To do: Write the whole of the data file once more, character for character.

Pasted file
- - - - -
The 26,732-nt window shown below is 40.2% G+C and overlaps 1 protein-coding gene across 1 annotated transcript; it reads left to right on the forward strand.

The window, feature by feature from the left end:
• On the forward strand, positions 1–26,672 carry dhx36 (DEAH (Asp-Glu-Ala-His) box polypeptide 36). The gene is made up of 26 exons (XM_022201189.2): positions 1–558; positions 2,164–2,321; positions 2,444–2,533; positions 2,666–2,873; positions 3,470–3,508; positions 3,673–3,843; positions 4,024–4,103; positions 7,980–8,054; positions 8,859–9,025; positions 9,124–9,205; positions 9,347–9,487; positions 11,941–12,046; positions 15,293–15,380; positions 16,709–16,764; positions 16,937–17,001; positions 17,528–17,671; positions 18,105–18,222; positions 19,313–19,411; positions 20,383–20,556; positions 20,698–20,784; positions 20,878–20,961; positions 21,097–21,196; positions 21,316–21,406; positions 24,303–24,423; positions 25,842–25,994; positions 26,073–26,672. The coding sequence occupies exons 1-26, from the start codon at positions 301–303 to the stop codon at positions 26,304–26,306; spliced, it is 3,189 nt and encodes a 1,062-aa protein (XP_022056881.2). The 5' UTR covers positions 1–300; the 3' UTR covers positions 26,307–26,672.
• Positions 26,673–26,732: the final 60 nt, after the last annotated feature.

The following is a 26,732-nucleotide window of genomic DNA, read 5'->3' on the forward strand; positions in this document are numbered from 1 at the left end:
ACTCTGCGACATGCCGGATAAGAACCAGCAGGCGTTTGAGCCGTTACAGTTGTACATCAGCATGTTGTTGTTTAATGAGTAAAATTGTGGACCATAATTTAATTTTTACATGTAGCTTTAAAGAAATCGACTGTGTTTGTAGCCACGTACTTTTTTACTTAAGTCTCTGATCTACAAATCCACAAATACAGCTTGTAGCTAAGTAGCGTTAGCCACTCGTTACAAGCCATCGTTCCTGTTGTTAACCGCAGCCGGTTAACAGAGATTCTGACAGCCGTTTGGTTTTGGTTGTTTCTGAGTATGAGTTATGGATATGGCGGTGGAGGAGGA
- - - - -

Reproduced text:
The 26,732-nt window shown below is 40.2% G+C and overlaps 1 protein-coding gene across 1 annotated transcript; it reads left to right on the forward strand.

The window, feature by feature from the left end:
• On the forward strand, positions 1–26,672 carry dhx36 (DEAH (Asp-Glu-Ala-His) box polypeptide 36). The gene is made up of 26 exons (XM_022201189.2): positions 1–558; positions 2,164–2,321; positions 2,444–2,533; positions 2,666–2,873; positions 3,470–3,508; positions 3,673–3,843; positions 4,024–4,103; positions 7,980–8,054; positions 8,859–9,025; positions 9,124–9,205; positions 9,347–9,487; positions 11,941–12,046; positions 15,293–15,380; positions 16,709–16,764; positions 16,937–17,001; positions 17,528–17,671; positions 18,105–18,222; positions 19,313–19,411; positions 20,383–20,556; positions 20,698–20,784; positions 20,878–20,961; positions 21,097–21,196; positions 21,316–21,406; positions 24,303–24,423; positions 25,842–25,994; positions 26,073–26,672. The coding sequence occupies exons 1-26, from the start codon at positions 301–303 to the stop codon at positions 26,304–26,306; spliced, it is 3,189 nt and encodes a 1,062-aa protein (XP_022056881.2). The 5' UTR covers positions 1–300; the 3' UTR covers positions 26,307–26,672.
• Positions 26,673–26,732: the final 60 nt, after the last annotated feature.

The following is a 26,732-nucleotide window of genomic DNA, read 5'->3' on the forward strand; positions in this document are numbered from 1 at the left end:
ACTCTGCGACATGCCGGATAAGAACCAGCAGGCGTTTGAGCCGTTACAGTTGTACATCAGCATGTTGTTGTTTAATGAGTAAAATTGTGGACCATAATTTAATTTTTACATGTAGCTTTAAAGAAATCGACTGTGTTTGTAGCCACGTACTTTTTTACTTAAGTCTCTGATCTACAAATCCACAAATACAGCTTGTAGCTAAGTAGCGTTAGCCACTCGTTACAAGCCATCGTTCCTGTTGTTAACCGCAGCCGGTTAACAGAGATTCTGACAGCCGTTTGGTTTTGGTTGTTTCTGAGTATGAGTTATGGATATGGCGGTGGAGGAGGA